Others believe that it should be a test of IQ and your ability; so disabilities and work time shouldn't affect it. They believe that if you are clever and good at english, you ought to get a good grade in english no matter if you put in hours or have certain disabilities.
    Overall, there are a lot of factors determining exam results, and everyone has different opinions about which should be tested and which should be equalled out in a level playing field
    • TSR Support Team
    • Very Important Poster
    Offline

    21
    ReputationRep:
    TSR Support Team
    Very Important Poster
    (Original post by Dalek1099)
    Most people have to rush quite a bit to finish exams I certainly have had to.Why should Autistic people get extra time?The exams don't test socialising skills?If you are struggling to understand text then it generally means your Reading skills are bad as text in exams is usually literal its certainly not the jokey sort of language autistic people would get confused with.
    le sigh. One of the problems I have as an Autistic person, is how I understand written language. If I am given paragraphs of writing, I have to read them several times because I don't always understand what they really mean.

    It's nothing to do with reading skills. It's to do with processing and understanding language.
    Offline

    9
    ReputationRep:
    (Original post by Tiger Rag)
    le sigh. One of the problems I have as an Autistic person, is how I understand written language. If I am given paragraphs of writing, I have to read them several times because I don't always understand what they really mean.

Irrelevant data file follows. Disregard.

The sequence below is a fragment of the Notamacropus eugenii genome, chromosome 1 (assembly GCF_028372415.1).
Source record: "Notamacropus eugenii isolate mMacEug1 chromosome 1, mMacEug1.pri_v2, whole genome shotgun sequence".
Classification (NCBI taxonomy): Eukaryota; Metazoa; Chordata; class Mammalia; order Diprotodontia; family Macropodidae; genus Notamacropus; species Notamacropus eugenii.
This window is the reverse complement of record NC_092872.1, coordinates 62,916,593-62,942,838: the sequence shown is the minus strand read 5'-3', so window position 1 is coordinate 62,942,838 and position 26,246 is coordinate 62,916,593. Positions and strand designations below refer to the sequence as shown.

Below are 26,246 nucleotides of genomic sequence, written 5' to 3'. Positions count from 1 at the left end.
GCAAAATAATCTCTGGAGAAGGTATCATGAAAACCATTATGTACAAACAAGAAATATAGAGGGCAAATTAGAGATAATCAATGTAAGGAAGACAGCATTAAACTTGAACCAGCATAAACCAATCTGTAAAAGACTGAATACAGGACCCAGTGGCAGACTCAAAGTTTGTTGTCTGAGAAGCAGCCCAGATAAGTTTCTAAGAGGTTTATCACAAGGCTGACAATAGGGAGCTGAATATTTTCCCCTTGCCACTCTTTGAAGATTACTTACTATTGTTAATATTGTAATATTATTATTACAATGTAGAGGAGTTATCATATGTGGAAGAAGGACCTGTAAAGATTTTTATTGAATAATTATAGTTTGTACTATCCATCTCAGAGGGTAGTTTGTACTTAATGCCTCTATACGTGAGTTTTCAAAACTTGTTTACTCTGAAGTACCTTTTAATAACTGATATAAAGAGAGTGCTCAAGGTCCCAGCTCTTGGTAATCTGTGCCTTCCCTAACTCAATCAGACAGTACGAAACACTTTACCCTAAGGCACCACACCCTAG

It's nothing to do with reading skills. It's to do with processing and understanding language.
    Again, its down to what people think should be examined. You can be examined on a whole host of things:
    Understanding
    Knowledge
    Ability to convey facts/concepts
    Analysis
    Thinking speed/processing
    IQ
    Reading ability

    There are also many that exams inadvertantly test: writing speed, reading speed etc.

    People all have different views on what should be examined. Some would say only one of the things listed aboe, others would say a mixture - thus the disagreement.
    Offline

    3
    ReputationRep:
    (Original post by Dalek1099)
    An employer will want 8 hours work not 6 thats what they are paying you for, tests for graduate schemes that employers will give you often have tight time limits just as exams.As I have said before exams have strict time limits so clearly speed is being assessed and thus slow processing should result in a lower grade.

    Your mother didn't get 50% extra time for her exams though?

    Giving people extra time makes the test easier(99% of people would probably agree), it makes it substantially easier for people like you as thats the skill you are bad at no longer being tested.I think most students would agree that finishing the test in time is actually a difficult skill that many struggle with and end up not finishing questions or not completing them properly due to rushing and silly mistakes and not enough time to think through the question(I didn't finish 2 of my University exams I didn't miss out that much though).If you got the most difficult exam questions and gave everyone more time I think a lot of people would have cracked them and got them right.

    A more reasonable argument would be whether the examination time should be increased so as to not assess speed but I think this is a skill many employers would want and this is indicated by the timed tests they give potential employees.